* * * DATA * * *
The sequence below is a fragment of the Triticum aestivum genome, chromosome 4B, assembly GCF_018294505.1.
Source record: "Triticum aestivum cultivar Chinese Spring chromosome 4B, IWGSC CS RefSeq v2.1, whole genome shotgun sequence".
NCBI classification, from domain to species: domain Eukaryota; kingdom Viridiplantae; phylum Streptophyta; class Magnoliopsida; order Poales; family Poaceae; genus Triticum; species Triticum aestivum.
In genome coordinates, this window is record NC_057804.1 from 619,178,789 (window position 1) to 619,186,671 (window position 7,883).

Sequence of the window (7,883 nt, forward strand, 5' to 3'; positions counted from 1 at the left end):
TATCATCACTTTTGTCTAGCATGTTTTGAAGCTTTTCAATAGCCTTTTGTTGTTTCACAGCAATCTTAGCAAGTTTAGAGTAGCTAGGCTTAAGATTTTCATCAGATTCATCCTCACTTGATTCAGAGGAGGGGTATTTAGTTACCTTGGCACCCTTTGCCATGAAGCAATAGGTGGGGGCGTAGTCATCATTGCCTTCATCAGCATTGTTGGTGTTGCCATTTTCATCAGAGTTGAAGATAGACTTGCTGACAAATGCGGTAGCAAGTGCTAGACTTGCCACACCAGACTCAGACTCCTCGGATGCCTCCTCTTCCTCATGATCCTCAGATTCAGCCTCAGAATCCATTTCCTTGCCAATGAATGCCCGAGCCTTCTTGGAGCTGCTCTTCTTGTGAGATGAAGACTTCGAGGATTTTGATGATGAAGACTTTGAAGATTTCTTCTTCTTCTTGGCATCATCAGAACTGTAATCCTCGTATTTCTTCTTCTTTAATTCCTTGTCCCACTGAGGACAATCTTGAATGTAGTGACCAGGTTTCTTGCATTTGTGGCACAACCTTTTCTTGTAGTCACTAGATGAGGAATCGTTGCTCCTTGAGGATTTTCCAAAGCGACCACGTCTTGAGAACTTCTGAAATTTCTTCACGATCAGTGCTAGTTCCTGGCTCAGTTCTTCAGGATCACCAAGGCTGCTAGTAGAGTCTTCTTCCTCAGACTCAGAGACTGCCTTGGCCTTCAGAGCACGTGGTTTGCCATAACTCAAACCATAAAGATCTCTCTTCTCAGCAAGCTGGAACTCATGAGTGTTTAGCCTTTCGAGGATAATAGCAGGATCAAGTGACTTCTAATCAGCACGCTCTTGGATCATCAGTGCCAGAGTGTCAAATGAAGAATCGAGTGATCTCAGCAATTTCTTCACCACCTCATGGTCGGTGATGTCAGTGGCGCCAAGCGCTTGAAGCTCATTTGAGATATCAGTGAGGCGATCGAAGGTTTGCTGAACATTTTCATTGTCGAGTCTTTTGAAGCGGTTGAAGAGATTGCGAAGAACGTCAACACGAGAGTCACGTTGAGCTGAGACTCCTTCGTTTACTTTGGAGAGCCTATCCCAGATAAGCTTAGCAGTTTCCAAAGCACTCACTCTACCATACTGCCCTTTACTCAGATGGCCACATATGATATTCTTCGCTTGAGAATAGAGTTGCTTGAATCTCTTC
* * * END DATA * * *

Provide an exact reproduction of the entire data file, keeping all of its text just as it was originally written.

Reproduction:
The sequence below is a fragment of the Triticum aestivum genome, chromosome 4B, assembly GCF_018294505.1.
Source record: "Triticum aestivum cultivar Chinese Spring chromosome 4B, IWGSC CS RefSeq v2.1, whole genome shotgun sequence".
NCBI classification, from domain to species: domain Eukaryota; kingdom Viridiplantae; phylum Streptophyta; class Magnoliopsida; order Poales; family Poaceae; genus Triticum; species Triticum aestivum.
In genome coordinates, this window is record NC_057804.1 from 619,178,789 (window position 1) to 619,186,671 (window position 7,883).

Sequence of the window (7,883 nt, forward strand, 5' to 3'; positions counted from 1 at the left end):
TATCATCACTTTTGTCTAGCATGTTTTGAAGCTTTTCAATAGCCTTTTGTTGTTTCACAGCAATCTTAGCAAGTTTAGAGTAGCTAGGCTTAAGATTTTCATCAGATTCATCCTCACTTGATTCAGAGGAGGGGTATTTAGTTACCTTGGCACCCTTTGCCATGAAGCAATAGGTGGGGGCGTAGTCATCATTGCCTTCATCAGCATTGTTGGTGTTGCCATTTTCATCAGAGTTGAAGATAGACTTGCTGACAAATGCGGTAGCAAGTGCTAGACTTGCCACACCAGACTCAGACTCCTCGGATGCCTCCTCTTCCTCATGATCCTCAGATTCAGCCTCAGAATCCATTTCCTTGCCAATGAATGCCCGAGCCTTCTTGGAGCTGCTCTTCTTGTGAGATGAAGACTTCGAGGATTTTGATGATGAAGACTTTGAAGATTTCTTCTTCTTCTTGGCATCATCAGAACTGTAATCCTCGTATTTCTTCTTCTTTAATTCCTTGTCCCACTGAGGACAATCTTGAATGTAGTGACCAGGTTTCTTGCATTTGTGGCACAACCTTTTCTTGTAGTCACTAGATGAGGAATCGTTGCTCCTTGAGGATTTTCCAAAGCGACCACGTCTTGAGAACTTCTGAAATTTCTTCACGATCAGTGCTAGTTCCTGGCTCAGTTCTTCAGGATCACCAAGGCTGCTAGTAGAGTCTTCTTCCTCAGACTCAGAGACTGCCTTGGCCTTCAGAGCACGTGGTTTGCCATAACTCAAACCATAAAGATCTCTCTTCTCAGCAAGCTGGAACTCATGAGTGTTTAGCCTTTCGAGGATAATAGCAGGATCAAGTGACTTCTAATCAGCACGCTCTTGGATCATCAGTGCCAGAGTGTCAAATGAAGAATCGAGTGATCTCAGCAATTTCTTCACCACCTCATGGTCGGTGATGTCAGTGGCGCCAAGCGCTTGAAGCTCATTTGAGATATCAGTGAGGCGATCGAAGGTTTGCTGAACATTTTCATTGTCGAGTCTTTTGAAGCGGTTGAAGAGATTGCGAAGAACGTCAACACGAGAGTCACGTTGAGCTGAGACTCCTTCGTTTACTTTGGAGAGCCTATCCCAGATAAGCTTAGCAGTTTCCAAAGCACTCACTCTACCATACTGCCCTTTACTCAGATGGCCACATATGATATTCTTCGCTTGAGAATAGAGTTGCTTGAATCTCTTC